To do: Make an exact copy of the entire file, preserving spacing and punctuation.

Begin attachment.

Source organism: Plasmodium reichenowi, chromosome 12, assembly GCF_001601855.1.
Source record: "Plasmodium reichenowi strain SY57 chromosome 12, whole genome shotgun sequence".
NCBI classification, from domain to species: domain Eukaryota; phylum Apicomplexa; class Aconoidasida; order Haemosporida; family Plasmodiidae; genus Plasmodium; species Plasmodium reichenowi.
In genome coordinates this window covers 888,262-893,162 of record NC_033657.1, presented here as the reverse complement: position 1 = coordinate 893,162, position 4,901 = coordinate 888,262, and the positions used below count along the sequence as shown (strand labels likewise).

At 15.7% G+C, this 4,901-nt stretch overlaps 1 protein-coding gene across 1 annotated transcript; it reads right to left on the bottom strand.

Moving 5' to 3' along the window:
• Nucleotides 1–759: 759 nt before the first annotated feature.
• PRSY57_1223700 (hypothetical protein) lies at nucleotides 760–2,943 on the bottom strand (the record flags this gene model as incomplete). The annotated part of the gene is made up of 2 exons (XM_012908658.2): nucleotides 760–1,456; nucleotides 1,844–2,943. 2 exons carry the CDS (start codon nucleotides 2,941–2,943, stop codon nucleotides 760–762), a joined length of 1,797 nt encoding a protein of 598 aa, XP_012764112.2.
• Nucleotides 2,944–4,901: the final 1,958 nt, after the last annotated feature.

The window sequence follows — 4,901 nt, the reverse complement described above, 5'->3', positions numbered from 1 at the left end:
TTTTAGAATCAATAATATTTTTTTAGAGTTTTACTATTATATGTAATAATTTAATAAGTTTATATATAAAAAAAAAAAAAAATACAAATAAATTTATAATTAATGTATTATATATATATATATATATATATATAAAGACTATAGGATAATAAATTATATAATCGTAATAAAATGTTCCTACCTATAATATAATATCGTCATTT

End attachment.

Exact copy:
Source organism: Plasmodium reichenowi, chromosome 12, assembly GCF_001601855.1.
Source record: "Plasmodium reichenowi strain SY57 chromosome 12, whole genome shotgun sequence".
NCBI classification, from domain to species: domain Eukaryota; phylum Apicomplexa; class Aconoidasida; order Haemosporida; family Plasmodiidae; genus Plasmodium; species Plasmodium reichenowi.
In genome coordinates this window covers 888,262-893,162 of record NC_033657.1, presented here as the reverse complement: position 1 = coordinate 893,162, position 4,901 = coordinate 888,262, and the positions used below count along the sequence as shown (strand labels likewise).

At 15.7% G+C, this 4,901-nt stretch overlaps 1 protein-coding gene across 1 annotated transcript; it reads right to left on the bottom strand.

Moving 5' to 3' along the window:
• Nucleotides 1–759: 759 nt before the first annotated feature.
• PRSY57_1223700 (hypothetical protein) lies at nucleotides 760–2,943 on the bottom strand (the record flags this gene model as incomplete). The annotated part of the gene is made up of 2 exons (XM_012908658.2): nucleotides 760–1,456; nucleotides 1,844–2,943. 2 exons carry the CDS (start codon nucleotides 2,941–2,943, stop codon nucleotides 760–762), a joined length of 1,797 nt encoding a protein of 598 aa, XP_012764112.2.
• Nucleotides 2,944–4,901: the final 1,958 nt, after the last annotated feature.

The window sequence follows — 4,901 nt, the reverse complement described above, 5'->3', positions numbered from 1 at the left end:
TTTTAGAATCAATAATATTTTTTTAGAGTTTTACTATTATATGTAATAATTTAATAAGTTTATATATAAAAAAAAAAAAAAATACAAATAAATTTATAATTAATGTATTATATATATATATATATATATATATAAAGACTATAGGATAATAAATTATATAATCGTAATAAAATGTTCCTACCTATAATATAATATCGTCATTT